Since releasing his first solo album 13 years ago, former Porcupine Tree guitarist Steven Wilson has become an expert in deftly balancing disparate musical directions. His albums have increasingly become melting pots of wholly accessible electronic-infused pop, dystopian lyrical tropes and prog guitar arrangements of mind-melting complexity. It’s no stretch at all to call him a pioneer.
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Wilson’s penchant for the dark side was in evidence most potently on 2015’s Hand. Cannot. Erase, a concept album inspired by the disturbing tale of a woman whose body lay undiscovered in her London bedsit for three years surrounded by unopened Christmas presents. The themes here are thankfully not that grim although, as is often the case with Wilson, there is an overarching concept at play; the Future Bites Corporation are a caricature of a nefarious ruling elite enticing the masses into their world of cynical marketing, grotesque consumerism and limitless purchase power.
“I began to understand that in 2021 our lives are no longer ruled by politicians, but by the kind of people who write algorithms that manipulate our online behaviour,” explains Wilson, relaying a conversation with an Amazon employee he met in a hotel bar that provided the inspiration for his sixth solo album.
That unsettling scene is fused to a full realisation of the flirtation with electronic pop previously most audible on his 2017 album To The Bone, a UK chart top three hit. The choice of David Kosten (Everything Everything, Bat For Lashes, Enter Shikari) as producer is telling. And what of Wilson’s stunning guitar playing? Well, it’s best described as sparing, inventive and subtly applied, instances of audacious Gilmour-esque soloing and dazzling Frippisms largely conspicuous by their absence. This is, it’s fair to say, a less overtly guitar-centric album than 2013’s The Raven That Refused To Sing (And Other Stories), a record characterised by its flurries of technical playing and expansive song structures.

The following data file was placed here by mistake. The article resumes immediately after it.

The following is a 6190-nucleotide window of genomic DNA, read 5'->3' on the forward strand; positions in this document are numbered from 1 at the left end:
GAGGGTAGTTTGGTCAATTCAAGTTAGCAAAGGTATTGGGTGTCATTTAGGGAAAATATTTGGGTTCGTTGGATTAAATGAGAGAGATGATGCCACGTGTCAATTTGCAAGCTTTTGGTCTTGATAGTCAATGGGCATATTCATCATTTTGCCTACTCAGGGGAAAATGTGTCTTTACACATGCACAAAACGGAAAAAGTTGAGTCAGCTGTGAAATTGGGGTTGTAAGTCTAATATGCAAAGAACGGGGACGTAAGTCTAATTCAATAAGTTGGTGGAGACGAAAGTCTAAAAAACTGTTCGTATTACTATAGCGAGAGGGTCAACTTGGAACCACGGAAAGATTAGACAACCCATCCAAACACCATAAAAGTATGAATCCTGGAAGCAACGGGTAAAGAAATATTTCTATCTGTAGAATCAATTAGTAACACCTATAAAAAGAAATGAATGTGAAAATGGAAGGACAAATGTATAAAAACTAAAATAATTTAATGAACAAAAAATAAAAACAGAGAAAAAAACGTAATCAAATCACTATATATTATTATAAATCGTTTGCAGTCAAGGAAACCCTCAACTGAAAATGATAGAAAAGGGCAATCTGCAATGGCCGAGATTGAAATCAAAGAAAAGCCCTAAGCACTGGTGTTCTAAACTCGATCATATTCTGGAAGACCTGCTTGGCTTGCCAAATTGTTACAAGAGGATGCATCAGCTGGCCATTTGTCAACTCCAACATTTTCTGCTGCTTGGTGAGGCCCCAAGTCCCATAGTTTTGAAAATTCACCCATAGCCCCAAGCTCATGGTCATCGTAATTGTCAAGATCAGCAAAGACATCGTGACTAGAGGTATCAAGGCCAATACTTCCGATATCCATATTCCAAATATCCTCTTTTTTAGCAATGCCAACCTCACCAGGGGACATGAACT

At 40 minutes, The Future Bites is one of the more concise solo records Wilson has made. Opener Unself barely passes the minute mark, though it’s a thing of majestic, minimalist beauty, quickly segueing into its hi-fi partner Self, Wilson supplying deft palm-muted rhythmic ballast to a canvas of skittering synth textures.
King Ghost’s echoing beats and reverby atmospherics hover towards trip-hop, while suggesting Wilson may have been listening to Depeche Mode during lockdown. Things I Forgot emerges from that fog and is driven along by Wilson’s strummed acoustic chords, a sprightly piano part and breezy harmonies as he admits wryly, “Now I just sit in the corner complaining, making out things were best in the 80s”.
It’s this droll sense of humour that elevates a song such as King Ghost above being merely the sort of pleasant, orthodox pop song your mum might enjoy singing along to in the car, and Wilson keeps a redemptive reverb-flecked solo up his sleeve until the latter moments.
The funk-filled bass riff on Eminent Sleaze is exactly that, and it’s partnered by some fantastically odd, staccato lead playing, the angular notes rich in gain and liberally applied slapback delay, illustrating Wilson’s thirst for innovation with his primary instrument in hand. His guitar is allowed to bare its teeth on the dreamy Man Of The People, too, a sudden rake of grand, growling chords offsetting the hazy arpeggiating synths shimmering around his effects-wet falsetto.
No less an A-list superstar than Elton John pops up in the spoken word breakdown of throbbing 10-minute centrepiece Personal Shopper, a melodramatic synth-prog denunciation of compulsive consumerism. “Sell it on then buy it back, buy the shit you never knew you lacked,” a calmative female voice urges us, before super-consumer Elton reels off a list of unnecessary modern luxuries, ranging from sunglasses to volcanic ash soap over the sparse ring of acoustic chords.
Wilson doesn’t exempt himself from criticism, singling out expensive deluxe vinyl boxsets – the Grammy-nominated producer has been making a nice side business out of 5.1 surround sound remixes for such reissues for some time now.
Follower is of a darker musical hue, a motoric bassline chugging away as Wilson rails against social media polarisation, clickbait news and online radicalisation before breaking into a series of wild string bends lavished with fuzz, yielding abruptly to synthesised string stabs.
Throughout all of these dystopian visions, though, Wilson never sounds as if he’s delivering a tedious holier than thou sermon, rather gazing in disbelief at the spiralling madness that surrounds us all. He makes the whole thing sound eminently listenable, too. His vocal is pleasingly subtle and varied, his production possesses a seasoned lightness of touch and his ability to stitch together elaborate lyrical concepts and original musical ideas originating from diverse genres is the product of an expert ear. It’s all about balance.
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